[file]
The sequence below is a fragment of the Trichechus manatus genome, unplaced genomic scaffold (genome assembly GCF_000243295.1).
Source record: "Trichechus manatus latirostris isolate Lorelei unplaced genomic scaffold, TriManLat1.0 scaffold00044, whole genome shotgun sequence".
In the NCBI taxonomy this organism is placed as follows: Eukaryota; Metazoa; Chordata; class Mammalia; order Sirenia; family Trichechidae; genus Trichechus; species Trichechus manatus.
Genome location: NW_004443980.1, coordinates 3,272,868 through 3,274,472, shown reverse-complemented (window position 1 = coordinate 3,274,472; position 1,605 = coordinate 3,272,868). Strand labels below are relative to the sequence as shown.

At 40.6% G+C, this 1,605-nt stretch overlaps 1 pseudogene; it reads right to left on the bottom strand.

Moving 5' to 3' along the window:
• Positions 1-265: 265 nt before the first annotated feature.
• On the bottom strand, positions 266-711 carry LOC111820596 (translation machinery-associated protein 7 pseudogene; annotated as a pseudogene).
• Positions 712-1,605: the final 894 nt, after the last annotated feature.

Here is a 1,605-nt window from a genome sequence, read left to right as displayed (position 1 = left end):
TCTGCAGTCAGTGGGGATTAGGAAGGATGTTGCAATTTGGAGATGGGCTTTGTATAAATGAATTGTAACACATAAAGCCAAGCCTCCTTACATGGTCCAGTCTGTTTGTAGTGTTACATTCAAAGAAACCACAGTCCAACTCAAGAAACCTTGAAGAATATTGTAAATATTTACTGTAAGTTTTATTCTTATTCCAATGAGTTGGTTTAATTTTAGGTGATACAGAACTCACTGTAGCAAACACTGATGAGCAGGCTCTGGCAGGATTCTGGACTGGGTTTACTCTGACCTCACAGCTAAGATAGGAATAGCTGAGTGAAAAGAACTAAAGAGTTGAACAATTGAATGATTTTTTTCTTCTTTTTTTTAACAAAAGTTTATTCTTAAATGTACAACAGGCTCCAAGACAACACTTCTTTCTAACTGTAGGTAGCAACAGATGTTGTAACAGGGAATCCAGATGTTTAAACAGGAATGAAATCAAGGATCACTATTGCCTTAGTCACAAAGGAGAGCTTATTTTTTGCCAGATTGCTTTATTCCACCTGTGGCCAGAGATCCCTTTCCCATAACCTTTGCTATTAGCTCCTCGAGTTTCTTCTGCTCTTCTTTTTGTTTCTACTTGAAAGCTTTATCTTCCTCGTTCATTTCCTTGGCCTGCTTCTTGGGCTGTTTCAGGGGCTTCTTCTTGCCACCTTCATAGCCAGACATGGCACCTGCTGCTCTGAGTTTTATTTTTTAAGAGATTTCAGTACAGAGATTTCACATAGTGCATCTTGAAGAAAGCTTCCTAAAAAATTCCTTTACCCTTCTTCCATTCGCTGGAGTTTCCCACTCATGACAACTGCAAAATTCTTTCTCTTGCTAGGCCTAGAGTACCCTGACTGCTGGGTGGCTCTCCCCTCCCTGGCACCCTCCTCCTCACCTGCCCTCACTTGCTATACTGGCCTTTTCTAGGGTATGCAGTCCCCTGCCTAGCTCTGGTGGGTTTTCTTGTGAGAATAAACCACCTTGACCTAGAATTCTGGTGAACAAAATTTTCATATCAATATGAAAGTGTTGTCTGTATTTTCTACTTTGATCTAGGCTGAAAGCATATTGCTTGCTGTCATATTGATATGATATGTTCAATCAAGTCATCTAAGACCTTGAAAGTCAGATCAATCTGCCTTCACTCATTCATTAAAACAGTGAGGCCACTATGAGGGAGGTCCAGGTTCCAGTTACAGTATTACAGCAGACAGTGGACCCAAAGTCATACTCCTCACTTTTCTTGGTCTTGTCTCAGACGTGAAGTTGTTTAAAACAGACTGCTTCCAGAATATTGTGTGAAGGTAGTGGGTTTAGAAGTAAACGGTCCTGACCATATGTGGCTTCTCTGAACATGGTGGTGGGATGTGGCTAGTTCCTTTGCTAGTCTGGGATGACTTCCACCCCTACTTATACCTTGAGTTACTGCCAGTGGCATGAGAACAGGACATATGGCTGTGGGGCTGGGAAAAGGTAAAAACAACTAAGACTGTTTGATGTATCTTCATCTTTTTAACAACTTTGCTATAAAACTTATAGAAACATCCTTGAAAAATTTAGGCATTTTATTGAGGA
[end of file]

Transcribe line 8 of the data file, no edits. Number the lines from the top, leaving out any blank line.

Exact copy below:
• On the bottom strand, positions 266-711 carry LOC111820596 (translation machinery-associated protein 7 pseudogene; annotated as a pseudogene).